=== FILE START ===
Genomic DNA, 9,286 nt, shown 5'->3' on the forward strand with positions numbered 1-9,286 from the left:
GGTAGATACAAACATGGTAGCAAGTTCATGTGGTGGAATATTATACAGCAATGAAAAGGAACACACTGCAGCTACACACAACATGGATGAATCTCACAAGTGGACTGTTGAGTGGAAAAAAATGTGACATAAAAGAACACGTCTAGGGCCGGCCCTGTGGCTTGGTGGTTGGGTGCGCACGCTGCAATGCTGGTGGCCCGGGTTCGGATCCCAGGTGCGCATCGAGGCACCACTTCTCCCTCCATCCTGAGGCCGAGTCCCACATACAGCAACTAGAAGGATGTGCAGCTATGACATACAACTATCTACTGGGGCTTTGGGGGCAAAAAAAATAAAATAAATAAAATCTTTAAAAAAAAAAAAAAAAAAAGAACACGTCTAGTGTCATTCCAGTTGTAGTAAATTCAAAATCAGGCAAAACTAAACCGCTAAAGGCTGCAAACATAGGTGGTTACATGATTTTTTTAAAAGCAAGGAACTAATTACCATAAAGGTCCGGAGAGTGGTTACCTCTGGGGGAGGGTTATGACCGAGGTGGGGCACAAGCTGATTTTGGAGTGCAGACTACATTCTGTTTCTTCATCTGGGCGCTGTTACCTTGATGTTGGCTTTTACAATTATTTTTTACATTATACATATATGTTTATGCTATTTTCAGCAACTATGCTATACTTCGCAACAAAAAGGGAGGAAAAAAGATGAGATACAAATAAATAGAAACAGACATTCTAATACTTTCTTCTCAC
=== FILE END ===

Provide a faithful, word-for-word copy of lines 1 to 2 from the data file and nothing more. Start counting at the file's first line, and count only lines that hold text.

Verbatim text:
Genomic DNA, 9,286 nt, shown 5'->3' on the forward strand with positions numbered 1-9,286 from the left:
GGTAGATACAAACATGGTAGCAAGTTCATGTGGTGGAATATTATACAGCAATGAAAAGGAACACACTGCAGCTACACACAACATGGATGAATCTCACAAGTGGACTGTTGAGTGGAAAAAAATGTGACATAAAAGAACACGTCTAGGGCCGGCCCTGTGGCTTGGTGGTTGGGTGCGCACGCTGCAATGCTGGTGGCCCGGGTTCGGATCCCAGGTGCGCATCGAGGCACCACTTCTCCCTCCATCCTGAGGCCGAGTCCCACATACAGCAACTAGAAGGATGTGCAGCTATGACATACAACTATCTACTGGGGCTTTGGGGGCAAAAAAAATAAAATAAATAAAATCTTTAAAAAAAAAAAAAAAAAAAGAACACGTCTAGTGTCATTCCAGTTGTAGTAAATTCAAAATCAGGCAAAACTAAACCGCTAAAGGCTGCAAACATAGGTGGTTACATGATTTTTTTAAAAGCAAGGAACTAATTACCATAAAGGTCCGGAGAGTGGTTACCTCTGGGGGAGGGTTATGACCGAGGTGGGGCACAAGCTGATTTTGGAGTGCAGACTACATTCTGTTTCTTCATCTGGGCGCTGTTACCTTGATGTTGGCTTTTACAATTATTTTTTACATTATACATATATGTTTATGCTATTTTCAGCAACTATGCTATACTTCGCAACAAAAAGGGAGGAAAAAAGATGAGATACAAATAAATAGAAACAGACATTCTAATACTTTCTTCTCAC